"Tag-Day for 142nd is Enthusiastically Started
"Will Be Held on Thursday in Aid of London's Own.

"At 11 o'clock today in Cronyn Hall a joint meeting was held of the Women's Auxiliary of the 142nd Battalion and the special committee of the I.O.D.E., appointed to co-operate with the auxiliary. J.M. MeRvoy. chairman of the Citizens' Committee, which is taking an active part in preparation of the big demonstration of Saturday next for "London's Own," with Capt. Millman of the 142nd, was present to request the members of the auxiliary and I.O.D.E. to look after the tag day to raise funds to be held on Thursday.

"The proposition was eagerly taken up and plans made at once, Tags in the shape of the battalion badge will be sold for 25 cents each, and tag holders will be admitted to the grandstand at Queen's Park Saturday without further charge. Twelve captains are to be appointed, each having ten assistants, and there will be at least fifteen motor cars decorated with Union Jacks to supply the taggers in the various districts. Taggers will be on the streets by 7 o'clock im the morning and will work until 3 o'clock.

"Immediately following the meeting of the forenoon, Mrs. Ernest Smith, convener of the I.O.D.E. committee, and other members present got in touch with all members of the I.O.D.E. whom they could reach and called a meeting for 3:30 in Cronyn Hall to complete arrangements."

The 142nd Battalion sailed from Canada on 1 Nov 1916 aboard the S.S. Southland. On arriving in England on 11 Nov 1916, the battalion was absorbed into the 23rd Reserve Battalion, C.E.F.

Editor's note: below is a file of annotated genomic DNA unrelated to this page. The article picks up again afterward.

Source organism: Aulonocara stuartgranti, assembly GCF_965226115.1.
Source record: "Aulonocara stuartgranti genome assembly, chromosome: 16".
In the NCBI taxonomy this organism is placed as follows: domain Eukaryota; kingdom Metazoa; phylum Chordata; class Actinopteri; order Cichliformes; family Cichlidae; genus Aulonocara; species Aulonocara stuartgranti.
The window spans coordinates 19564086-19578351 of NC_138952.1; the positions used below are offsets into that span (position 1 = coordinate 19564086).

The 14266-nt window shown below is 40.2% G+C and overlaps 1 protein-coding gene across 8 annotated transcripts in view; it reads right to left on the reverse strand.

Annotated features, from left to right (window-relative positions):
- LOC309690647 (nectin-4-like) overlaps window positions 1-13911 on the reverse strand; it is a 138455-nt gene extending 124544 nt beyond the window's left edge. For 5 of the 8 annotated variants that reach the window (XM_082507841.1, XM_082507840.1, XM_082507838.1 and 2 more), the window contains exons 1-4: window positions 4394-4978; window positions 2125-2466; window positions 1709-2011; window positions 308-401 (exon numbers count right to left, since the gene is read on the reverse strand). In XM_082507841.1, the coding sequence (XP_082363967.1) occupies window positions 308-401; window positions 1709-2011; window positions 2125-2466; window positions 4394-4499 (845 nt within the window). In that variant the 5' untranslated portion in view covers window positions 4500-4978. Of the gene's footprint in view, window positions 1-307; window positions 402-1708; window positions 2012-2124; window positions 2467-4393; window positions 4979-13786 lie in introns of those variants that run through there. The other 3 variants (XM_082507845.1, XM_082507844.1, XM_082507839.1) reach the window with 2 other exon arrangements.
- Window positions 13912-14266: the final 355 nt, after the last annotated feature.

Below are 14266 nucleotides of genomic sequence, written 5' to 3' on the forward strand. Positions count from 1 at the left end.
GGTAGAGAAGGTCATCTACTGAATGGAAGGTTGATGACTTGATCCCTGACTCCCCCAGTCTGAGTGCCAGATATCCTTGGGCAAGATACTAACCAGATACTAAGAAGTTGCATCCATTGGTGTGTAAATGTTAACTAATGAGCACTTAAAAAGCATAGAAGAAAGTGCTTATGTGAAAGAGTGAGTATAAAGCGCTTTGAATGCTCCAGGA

Holding the rank of Honorary Captain, Millman would receive daily rate of pay of $4.75 as a captain in the C.E.F. ($142.50 for a 30-day month). Out of this, he assigned $60 per month to be sent home to his family. His wife would receive another $40 monthly Separation Allowance.

On the break-up of the Battalion for the demands of the reinforcement stream, Millman was posted to the General List, transferred to the Canadian Army Pay Corps, and attached to the 23rd Res. Bn., C.E.F. This attachment only lasted until 4 Jan 1917, when he was posted again, this time to the 4th Reserve Battalion, C.E.F., at West Sandling. On 12 Jan 1917, Millman was taken on strength of #3 Detachment, Canadian Army Pay Corps, beginning work that would constitute his active service in both World Wars.

Percy Millman was attached to the 2nd Pioneer Battalion as Paymaster on 7 Mar 1917. The 2nd Pioneers were just completing their first year in France at the time. On 7 Mar 1917, their War Diary notes that they are in the Mont St. Eloy (sic) sector, the entry for the day reads:

"Work carried on as usual. The Tunneling party of "B" Company, working in the Pylones Tunnel, created a record for themselves in excavating 43' 10" on one face in 22 hours; one shift of 8 and two of 7. The closest approach to this was made by the Australians who excavated 32' 6" in 24 hours, 3 shifts of 8 hours."

As the Paymaster for the 2nd Pioneer Battalion, Millman was a rarely acknowledged member of a type of unit that was itself often overlooked for the deserved recognition of the value of the labour they contributed to the battlefield, often within range of the enemy's guns.

On 7 Jun 1917, a notice appeared in the London Gazette which read: "All officers serving as Paymasters with temporary commissions in the Canadian Expeditionary Force who have been gazetted to hold honorary rank are granted equivalent temporary rank from the original date of their honorary rank." Accordingly, Millman's service record notes the change from honorary to temporary rank.

After five months serving as the Paymaster for the 2nd Pioneers, Millman was posted on 18 Aug 1917 to No. 1 Canadian Infantry Base Depot (C.I.B.D.) at Shorncliffe. Millmen was granted a 10-day leave of absence on 18 Sep 1917. This leave was extended twice, first until 13 Oct, and again until 19 Oct 1917. Effective the 17th of October, Millman was struck off the strength of the C.I.B.D. after having been medically boarded while on leave in England and was posted to the Canadian General Depot.